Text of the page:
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Author has a few great stories to tell

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By Kirsten Laskey

Everyone has a story to tell. Some are stories that enraptures listeners and encourages people to recommend that it be made into a book. Author and journalist Steven Kotler of Chimayo could fill a library with such stories.

He already has two of them two published, one titled “West of Jesus: Surfing, Science and the Origins of Belief” and “The Angle Quickest for Flight.” Another is slated to be released next year, titled “A Small, Furry Prayer: Dog Rescue, Animal Altruism and the Meaning of Life.”

As a freelance writer, Kotler has written stories that combine science and adventure for everything from GQ to National Geographic.

Kotler will be sharing a few of his stories during the Mesa Public Library’s Authors Speak series at 7 p.m. Thursday at the library’s rotunda.

His love for writing stories started at the age of 13. Kotler said his major aspiration was to get a girlfriend, but after walking into the cafeteria and seeing his peers sitting at a large table he realized he wasn’t the best-looking or the smartest catch, so “I decided I was going to have the best story to tell (and) always say yes to adventure.”

After graduating from college, Kotler said he had two distinct realities. He wanted to write and he wanted to have adventures. What he needed to figure out was how to get paid to have an adventure.

While at a job interview, he was introduced to the career that would fulfill his objectives. As he waited for the interview, Kotler said he picked up a copy of Bikini magazine, read an article and thought, “I could do this.”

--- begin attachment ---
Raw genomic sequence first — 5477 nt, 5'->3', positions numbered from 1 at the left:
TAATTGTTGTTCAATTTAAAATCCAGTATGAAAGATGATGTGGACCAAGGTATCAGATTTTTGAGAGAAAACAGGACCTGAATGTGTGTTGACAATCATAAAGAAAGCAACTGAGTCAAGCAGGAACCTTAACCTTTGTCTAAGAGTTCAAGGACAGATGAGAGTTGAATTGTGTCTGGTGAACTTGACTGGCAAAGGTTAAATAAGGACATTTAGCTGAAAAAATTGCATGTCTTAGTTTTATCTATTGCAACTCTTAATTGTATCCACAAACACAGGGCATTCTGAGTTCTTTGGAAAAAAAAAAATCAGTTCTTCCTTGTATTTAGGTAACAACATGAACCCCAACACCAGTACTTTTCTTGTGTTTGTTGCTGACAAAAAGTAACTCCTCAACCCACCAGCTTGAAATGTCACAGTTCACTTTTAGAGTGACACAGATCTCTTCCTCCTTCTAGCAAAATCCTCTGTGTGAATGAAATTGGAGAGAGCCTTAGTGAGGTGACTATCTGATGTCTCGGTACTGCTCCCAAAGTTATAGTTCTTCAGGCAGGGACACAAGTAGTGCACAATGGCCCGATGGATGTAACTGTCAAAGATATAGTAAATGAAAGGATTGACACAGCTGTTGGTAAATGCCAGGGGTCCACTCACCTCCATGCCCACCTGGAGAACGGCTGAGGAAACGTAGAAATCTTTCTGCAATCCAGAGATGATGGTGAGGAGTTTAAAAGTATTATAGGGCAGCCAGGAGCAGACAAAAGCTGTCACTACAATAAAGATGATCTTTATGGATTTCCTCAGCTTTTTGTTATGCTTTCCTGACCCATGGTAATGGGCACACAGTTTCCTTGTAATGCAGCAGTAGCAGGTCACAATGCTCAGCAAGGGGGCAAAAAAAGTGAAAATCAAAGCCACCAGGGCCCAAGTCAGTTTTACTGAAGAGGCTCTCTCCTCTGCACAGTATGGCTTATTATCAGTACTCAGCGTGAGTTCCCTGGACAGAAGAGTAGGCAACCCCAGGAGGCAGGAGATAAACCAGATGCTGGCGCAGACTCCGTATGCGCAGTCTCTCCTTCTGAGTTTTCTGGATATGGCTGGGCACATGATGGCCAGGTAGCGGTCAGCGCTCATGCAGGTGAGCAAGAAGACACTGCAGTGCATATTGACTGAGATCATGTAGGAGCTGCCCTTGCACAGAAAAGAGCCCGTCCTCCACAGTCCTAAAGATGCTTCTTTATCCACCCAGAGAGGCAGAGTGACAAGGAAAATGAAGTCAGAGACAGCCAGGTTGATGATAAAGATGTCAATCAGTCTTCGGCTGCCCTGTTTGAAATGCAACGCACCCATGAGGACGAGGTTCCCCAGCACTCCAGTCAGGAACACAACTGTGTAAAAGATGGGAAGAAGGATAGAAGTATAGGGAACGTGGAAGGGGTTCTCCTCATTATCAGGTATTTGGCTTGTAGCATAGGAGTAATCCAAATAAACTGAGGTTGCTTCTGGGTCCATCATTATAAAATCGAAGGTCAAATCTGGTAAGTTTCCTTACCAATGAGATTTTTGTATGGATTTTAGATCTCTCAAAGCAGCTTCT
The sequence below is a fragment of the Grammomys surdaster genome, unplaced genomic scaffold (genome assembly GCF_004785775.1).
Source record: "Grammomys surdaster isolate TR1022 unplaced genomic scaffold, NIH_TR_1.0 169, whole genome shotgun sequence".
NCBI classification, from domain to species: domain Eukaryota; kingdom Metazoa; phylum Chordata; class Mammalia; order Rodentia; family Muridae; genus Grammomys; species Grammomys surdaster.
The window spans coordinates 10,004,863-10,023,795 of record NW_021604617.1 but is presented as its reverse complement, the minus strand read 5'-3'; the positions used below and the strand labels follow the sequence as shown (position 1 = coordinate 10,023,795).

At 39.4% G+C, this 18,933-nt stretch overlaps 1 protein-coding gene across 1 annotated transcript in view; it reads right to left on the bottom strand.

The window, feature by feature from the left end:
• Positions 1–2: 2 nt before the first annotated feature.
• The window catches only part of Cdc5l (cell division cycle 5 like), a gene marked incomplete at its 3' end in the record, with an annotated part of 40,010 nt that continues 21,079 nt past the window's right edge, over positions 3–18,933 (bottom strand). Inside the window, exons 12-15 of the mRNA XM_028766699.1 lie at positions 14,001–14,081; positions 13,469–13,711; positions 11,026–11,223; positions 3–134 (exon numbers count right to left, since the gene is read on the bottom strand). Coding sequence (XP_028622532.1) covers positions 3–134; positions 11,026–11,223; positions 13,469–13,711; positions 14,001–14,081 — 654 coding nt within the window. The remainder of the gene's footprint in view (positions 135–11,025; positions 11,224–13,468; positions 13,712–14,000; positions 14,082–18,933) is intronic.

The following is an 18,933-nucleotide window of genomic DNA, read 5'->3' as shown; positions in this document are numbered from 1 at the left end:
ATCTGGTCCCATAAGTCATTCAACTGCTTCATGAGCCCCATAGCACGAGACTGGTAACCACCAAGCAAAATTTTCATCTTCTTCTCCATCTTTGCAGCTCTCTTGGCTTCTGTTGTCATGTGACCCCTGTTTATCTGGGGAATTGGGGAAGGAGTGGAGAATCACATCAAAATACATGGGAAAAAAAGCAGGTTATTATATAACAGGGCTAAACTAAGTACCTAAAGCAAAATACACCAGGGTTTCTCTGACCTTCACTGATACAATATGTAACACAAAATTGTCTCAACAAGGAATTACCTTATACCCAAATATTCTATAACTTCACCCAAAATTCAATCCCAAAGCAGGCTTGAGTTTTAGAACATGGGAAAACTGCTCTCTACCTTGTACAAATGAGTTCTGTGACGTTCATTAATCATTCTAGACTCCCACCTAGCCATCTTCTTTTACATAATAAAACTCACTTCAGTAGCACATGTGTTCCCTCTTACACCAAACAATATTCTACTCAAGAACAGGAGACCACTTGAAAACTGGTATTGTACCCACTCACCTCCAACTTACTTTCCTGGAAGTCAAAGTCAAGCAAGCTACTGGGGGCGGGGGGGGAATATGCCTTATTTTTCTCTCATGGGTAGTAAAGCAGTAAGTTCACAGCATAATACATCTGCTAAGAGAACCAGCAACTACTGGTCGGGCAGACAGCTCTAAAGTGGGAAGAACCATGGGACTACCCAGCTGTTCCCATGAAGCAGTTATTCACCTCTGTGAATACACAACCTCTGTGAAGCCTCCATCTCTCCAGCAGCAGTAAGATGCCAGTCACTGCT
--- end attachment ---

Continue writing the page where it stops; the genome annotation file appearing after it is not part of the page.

So he faxed the magazine editor everything from term papers to his thesis.

It might not have been great examples of journalism writing but the editor liked Kotler’s enthusiasm so he called Kotler and told him if something came up, he would give him an assignment.

The first assignment Kotler said he received was to cover someone going to jail. He wrote the story, which led to other story assignments.

In the early 1990s, Kotler got involved in extreme sports. Not many writers ventured into the field. But Kotler felt his ability to ski and to lie provided him with what he needed to cover these sports.

Therefore, he moved to writing for adventure magazines.

Writing about these activities came with challenges.

“I broke a tremendous amount of bones (and I) chased people all over the world,” he said.

Among his injuries were 168 hairline fractures; one his arms was broken in four places and he was hit by a moving train.

“I really messed my body up,” Kotler said.

Even with constant training, Kolter said he would never catch up to the athletes he wrote about and tagged along with on their adventures.

He became involved with science writing when his expeditions with extreme sport athletes would take him to the middle of nowhere. When the athletes left, Kotler found himself surrounded by scientists.

For instance, he was in Ecuador during the oil war, which resulted in him being detained in his camp. “I (was) totally stuck,” he said.

So for about a month, he did field research for the scientists who were working in the rainforest. It awoke his interest in science and his questions about the subject never stopped.

“I never got bored with science,” he said.

Journalism really influenced his books, Kotler said.

A number of reporters such as Tom Wolfe and Hunter S. Thompson supported new journalism which promoted the idea that objectivity is a myth and by turning to subjectivity and by putting themselves into the story, “it was a more honest report, in their opinion,” Kotler said.

It is a philosophy Kotler incorporated into his books. He said, “My books are totally autobiographical.”

Kotler has shared his stories with Los Alamos in the past.

He gave a talk last spring about becoming a science writer and a member of the library board, Andrea Kron, was so impressed by his speech that she recommended that he speak again.